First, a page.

So, instead of mixing oyster shells with your chicken feed, allow the chickens to self-regulate how much calcium they need by keeping it separate alongside the chicken feed. Generally, your hens will know how much and when they need the calcium supplement.
Then, refill the bowl once the chickens finish the oyster shells. In addition, try to provide the oyster shells year-round even if your hens are molting or broody; it will help to strengthen the hens’ bones and encourage solid and hard-shell eggs later in the season.
- Provides easy access to grit and oyster shell for a wide range of poultry, game birds and...
- Grit aids digestion.
- Oyster shell enables stronger egg shells.
Should You Feed Oyster Shell To Chickens That Aren’t Laying?
While it won’t hurt to separately feed oyster shells to chickens that aren’t laying eggs, you generally won’t need to worry about giving the additional supplement; their feed should contain enough calcium to keep them healthy.
You do not have to feed oyster shells to the following chickens:
- Juveniles or pullets that have not yet started laying
- Older hens that aren’t laying anymore
So, if you’re raising a mixed flock of chickens, keep the oyster shells separate from the feeder so that the birds who need the supplement can access it; this will prevent overfeeding your chickens’ calcium which can be detrimental to their health.
Not sure what to do with your hens who no longer lay? Check out my article, Can You Eat An Egg Laying Chicken?
Chickens typically only consume as much calcium as they need, but when you mix it with their feed, they have no control of the amount they absorb.
Side effects of too much calcium include:
- Kidney failure
- Metabolic issues
- Egg binding
- Leg abnormalities
Eggshells For Chickens
Feeding your chickens eggshells may sound like downright cannibalism, it certainly is not. Chickens are known to consume their eggshells out in nature.
More so, chicken eggs are freely available if you have mature hens laying eggs at home, and it seems to be what they prefer compared to oyster shells. Also, why not put the “waste product” to good use?
While crushed and flaked oyster shells are specifically available for feeding your chickens extra calcium, many of the fussy hens find oyster shells unappetizing and refuse to touch them. In comparison, the girls gobble down the crushed eggshells in no time!
Choosing eggshells or oyster shells to supplement your laying hens is a personal choice, but your flock may decide for you at the end of the day. However, if you sell your eggs, you may not have enough leftovers to spare for your chicken flock, making oyster shells the second-best alternative.
When To Provide Eggshells To Chickens
There are a few critical factors to consider before feeding all your chickens eggshells.
First, their age. Chickens do not need additional calcium until they come into lay or are nearly ready to (around 18 weeks old). Prematurely feeding your flock calcium can harm your younglings and cause kidney damage and other health conditions.
You can put out the eggshells once one of the chickens (assuming they are the same age) starts laying.
Then, it would be best to let your chickens decide if they want the calcium supplement, they tend to know what their body lacks and needs. So, avoid mixing the crushed eggs into their feed as a hidden nutritious treat as it can lead to an overdose of calcium.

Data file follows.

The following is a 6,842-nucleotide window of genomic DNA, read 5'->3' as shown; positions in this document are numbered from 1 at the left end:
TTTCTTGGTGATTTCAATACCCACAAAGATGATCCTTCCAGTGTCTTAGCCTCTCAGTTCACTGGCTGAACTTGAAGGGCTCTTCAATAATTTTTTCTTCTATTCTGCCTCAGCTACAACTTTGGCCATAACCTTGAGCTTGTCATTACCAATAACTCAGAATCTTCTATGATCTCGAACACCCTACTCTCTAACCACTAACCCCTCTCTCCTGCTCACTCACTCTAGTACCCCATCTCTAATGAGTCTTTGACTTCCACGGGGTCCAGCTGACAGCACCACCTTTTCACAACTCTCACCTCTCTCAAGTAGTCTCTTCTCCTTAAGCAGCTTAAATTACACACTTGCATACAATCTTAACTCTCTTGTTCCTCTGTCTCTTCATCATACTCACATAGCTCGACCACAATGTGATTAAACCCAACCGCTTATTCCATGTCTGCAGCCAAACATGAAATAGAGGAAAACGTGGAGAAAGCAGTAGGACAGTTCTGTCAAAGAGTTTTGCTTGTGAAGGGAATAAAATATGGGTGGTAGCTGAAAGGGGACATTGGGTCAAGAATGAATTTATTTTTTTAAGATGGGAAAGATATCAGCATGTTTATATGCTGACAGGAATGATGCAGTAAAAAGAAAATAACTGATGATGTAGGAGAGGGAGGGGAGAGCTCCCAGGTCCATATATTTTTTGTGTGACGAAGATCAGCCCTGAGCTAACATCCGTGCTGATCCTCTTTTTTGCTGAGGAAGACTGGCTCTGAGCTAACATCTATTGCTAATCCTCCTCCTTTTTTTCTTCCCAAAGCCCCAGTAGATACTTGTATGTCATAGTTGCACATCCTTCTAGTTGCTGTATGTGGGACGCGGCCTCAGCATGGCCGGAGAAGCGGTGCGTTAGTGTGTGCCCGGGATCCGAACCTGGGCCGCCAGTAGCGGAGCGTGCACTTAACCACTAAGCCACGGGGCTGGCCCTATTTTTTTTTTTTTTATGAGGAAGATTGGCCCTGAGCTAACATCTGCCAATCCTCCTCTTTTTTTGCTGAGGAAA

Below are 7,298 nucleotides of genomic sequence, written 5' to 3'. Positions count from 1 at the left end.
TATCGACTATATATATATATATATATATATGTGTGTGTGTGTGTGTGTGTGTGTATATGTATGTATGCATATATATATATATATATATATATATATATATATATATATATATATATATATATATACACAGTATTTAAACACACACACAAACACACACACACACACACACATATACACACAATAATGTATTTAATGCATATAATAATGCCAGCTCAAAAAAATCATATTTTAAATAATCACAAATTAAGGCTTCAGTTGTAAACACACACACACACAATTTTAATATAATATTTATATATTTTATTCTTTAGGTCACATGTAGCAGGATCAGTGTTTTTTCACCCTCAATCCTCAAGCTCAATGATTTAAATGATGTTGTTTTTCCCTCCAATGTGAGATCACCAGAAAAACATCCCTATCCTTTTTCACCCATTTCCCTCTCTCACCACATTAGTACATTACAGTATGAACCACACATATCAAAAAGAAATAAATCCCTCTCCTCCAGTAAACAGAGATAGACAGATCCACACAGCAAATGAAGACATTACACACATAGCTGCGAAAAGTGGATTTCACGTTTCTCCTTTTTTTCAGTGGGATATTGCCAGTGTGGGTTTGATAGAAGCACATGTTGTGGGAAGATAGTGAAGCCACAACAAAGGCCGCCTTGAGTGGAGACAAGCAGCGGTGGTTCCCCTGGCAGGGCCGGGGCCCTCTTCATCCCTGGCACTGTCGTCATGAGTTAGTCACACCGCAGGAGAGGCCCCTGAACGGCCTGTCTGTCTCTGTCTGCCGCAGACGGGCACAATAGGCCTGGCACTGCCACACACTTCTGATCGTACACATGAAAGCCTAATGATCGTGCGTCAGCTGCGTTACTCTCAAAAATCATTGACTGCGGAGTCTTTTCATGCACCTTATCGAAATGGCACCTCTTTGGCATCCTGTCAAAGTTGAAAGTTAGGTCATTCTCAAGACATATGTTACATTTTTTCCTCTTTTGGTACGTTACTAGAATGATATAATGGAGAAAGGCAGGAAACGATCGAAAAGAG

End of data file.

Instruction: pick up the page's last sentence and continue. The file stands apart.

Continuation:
Instead, keep the crushed eggshells in a separate bowl allowing the hens to access additional calcium freely without forcing them to consume it.
The time of day that you feed chickens is also important, Here are some details on feeding your chickens at night.
Benefits Of Feeding Chickens Eggshells
Laying eggs requires large amounts of calcium to ensure the egg has a protective shell and healthy membrane.
Proving eggshells to your hens that lay eggs prevent low-quality eggs that easily crack and break; it also offers healthy nutrients like magnesium, potassium, sodium, and phosphorus.
Can You Give Chickens Store-Bought Eggs?
Sourcing appropriate eggshells is a critical aspect before providing them to your hens.
It is best to avoid using store-bought eggs and eggs from other farms as these eggs can potentially carry harmful bacteria that can make your flock sick.
So, for the safest option, only use the eggs from your flock; this will reduce your waste while repurposing them as a bonus calcium source for your hens.
How To Prepare Eggshells For Your Chickens?
Egg-eating is, unfortunately, a difficult habit to break once your chickens start eating their eggs. So, drying your eggshells in the oven will reduce the odor and taste of fresh shells, reducing the likelihood of your chickens associating them with the fresh eggs they lay − and developing a taste for them.
So, as tempting as it seems to toss large pieces of cracked eggs shells to your hens after frying up an egg, we prefer to take precautions and follow a few other straightforward steps.
- First, save up the eggshells in a container as you use eggs and store them in the fridge to prevent bacterial growth.
- Next, spread the shells onto a baking pan or cookie sheet to ease the cleaning process afterward.
- Now, bake the eggshells in the oven at 300°F for several minutes (around five to ten minutes should suffice) to ensure that all the harmful bacteria die from the heat; this step is critical if the eggs aren’t freshly laid. More so, drying the eggshells in the oven makes it simpler and faster to crush.
- Allow the eggs shells to cool.
- Next, throw the shells into a zip-lock bag to crush the eggshells into a fine powder with a rolling pin. You can also try using a food processor or coffee grinder to grind the eggshells.
- Finally, store the crushed eggs shells in jars in the refrigerator and replenish their outside bowls as needed.
Alternatively, if you are short of time and do not feel like going through the hassle of drying and grinding eggshells, or if you sold or gave your eggs away, you can purchase pre-dried, crushed, or ground eggs at the store.
It’s incredible to think that a small act of feeding your hens oyster shells or eggshells can play such a significant role in their health and egg production.
Always try to ensure that your ladies have free access to either of the two calcium sources, and be sure to keep it in a separate bowl to prevent health conditions from occurring from too much calcium.